8. Hurben Says:

    Beautiful, a fitting requiem. I have always said that when the Valkyries come down to collect me, they will take one look & then tell me to take the bus…

  9. Peter W. Polack Says:

    I teared up, and I don’t even know Steve and Christina. A well-written remembrance.

    • Patrick O'Grady Says:

      It was a vale of tears around here yesterday, for sure. My usual product line of cheap gags, half-witticisms and pointless bullshit wasn’t selling like beer at a ballgame, I can tell you that.

  10. Libby Says:

    A beautiful memorial and meditation about Steve, your friendship and life. My sympathies to you, his family and friends.

    • Patrick O'Grady Says:

      It’s a rough ol’ road and we all have to ride it, eh? It’s particularly sad in that we weren’t able to visit him, which these days is a standard-issue bummer in addition to the usual ones. So many people are in that sorry situation, forced to remain at a safe distance as their friends and family shove off. Here’s to better days ahead.

  11. B Lester Says:

    You paint a beautiful picture of a beautiful friendship. As a lifelong casual birder, the owl hits home. Thank you so very much.

    • Patrick O'Grady Says:

      I’m fascinated by owls. Stunning creatures. I’ve only seen a couple big ones up close, one in Bibleburg’s Palmer Park, down at Lazy Land, and this one. He (or she) sat up there for a bit, backlit by the setting sun, then gave us a bit of the old head swivel, first left, then right, and flew off to the north. My phone failed me right when I needed it and I missed the pic.

      My favorite literary owl is Archimedes in “The Once and Future King.” Howland Owl from “Pogo” is runner-up. And then there’s “Twin Peaks,” where the owls are not what they seem.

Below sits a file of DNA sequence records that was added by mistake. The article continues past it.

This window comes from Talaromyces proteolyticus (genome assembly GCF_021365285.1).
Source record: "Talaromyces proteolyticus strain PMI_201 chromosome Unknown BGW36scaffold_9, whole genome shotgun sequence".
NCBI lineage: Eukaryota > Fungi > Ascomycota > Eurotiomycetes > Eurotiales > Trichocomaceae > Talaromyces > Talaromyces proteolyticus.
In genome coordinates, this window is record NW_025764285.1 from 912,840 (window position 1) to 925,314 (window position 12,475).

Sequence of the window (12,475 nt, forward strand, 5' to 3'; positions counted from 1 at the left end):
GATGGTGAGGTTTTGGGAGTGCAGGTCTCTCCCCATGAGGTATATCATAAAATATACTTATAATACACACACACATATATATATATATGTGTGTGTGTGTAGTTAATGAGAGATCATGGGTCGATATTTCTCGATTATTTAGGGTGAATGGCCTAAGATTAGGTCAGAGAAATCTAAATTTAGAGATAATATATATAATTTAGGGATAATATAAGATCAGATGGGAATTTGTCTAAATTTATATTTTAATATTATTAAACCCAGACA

• Pat O’Brien Says:

        How about Bubo? I have.a restored version of this on DVD. Might have to watch it this afternoon. Love those Ray Harryhausen movies.

      • B Lester Says:

        Birds are plentiful hereabouts. Our resident great horned owls are downright noisy some nights.

        A favorite memory is a warm summer evening holding my then four-year-old daughter on my shoulder. We were looking west down our street at a spectacular sunset. The great horned flew up from behind us straight down our line of sight. It felt like it flew just a few feet over our heads, but of course that wasn’t the case.

        They are hugely talented flyers, and their wingbeats are totally silent. The hapless critter providing a meal never knows what hits ’em.

      • SAO' Says:

        Remember this? Cats with wings. Almost ten years old, and the internet finds it for me every time.


        • SAO' Says:

          NOCO is a nice place to hang your hat if you like winged predators. We go to sleep listening to hoot owls most nights, and the last couple of weeks was mating season, so they were out during the day. Great blue herons hang out at the nearby pond, bald eagles nest nearby, and we practically trip over red tails. They’re all tied for first place in my book, but pelicans are the ones I could toast a J and watch all day. They’ll fly up in a formation of 6-12, catch some thermals, and then glide for what seems like hours without a single flap. GBHs, on the other hand, look like if they miss one stoke, they’ll crash to the ground. We think, birds = flying, but it’s not that simple. Gotta be a hundred different techniques and methods to keep our fine feathered friends upright and airborne.

  12. Katherine Scott Sturdevant Says:

    Thank you for posting, Herself.

  13. Luis Martínez Says:

    Very nice piece about brother in law Steve.

    • Patrick O'Grady Says:

      Thank you, Luis. We miss Steve terribly, and Christina too. Once the wizards get the COVID genie back in its bottle we want to get up to Springs to spend some time with her. Our best to you and your family.

  14. Christina Martinez Says:

    Oh, Patrick, that was lovely. Thank you for writing that.

    • Patrick O'Grady Says:

      Thank you, Christina. Given the circumstances, it was the only way we could say adios to Steve. Shannon and I are thinking of him, and you. We look forward to the day when we can share a meal and some actual face-to-face conversation again.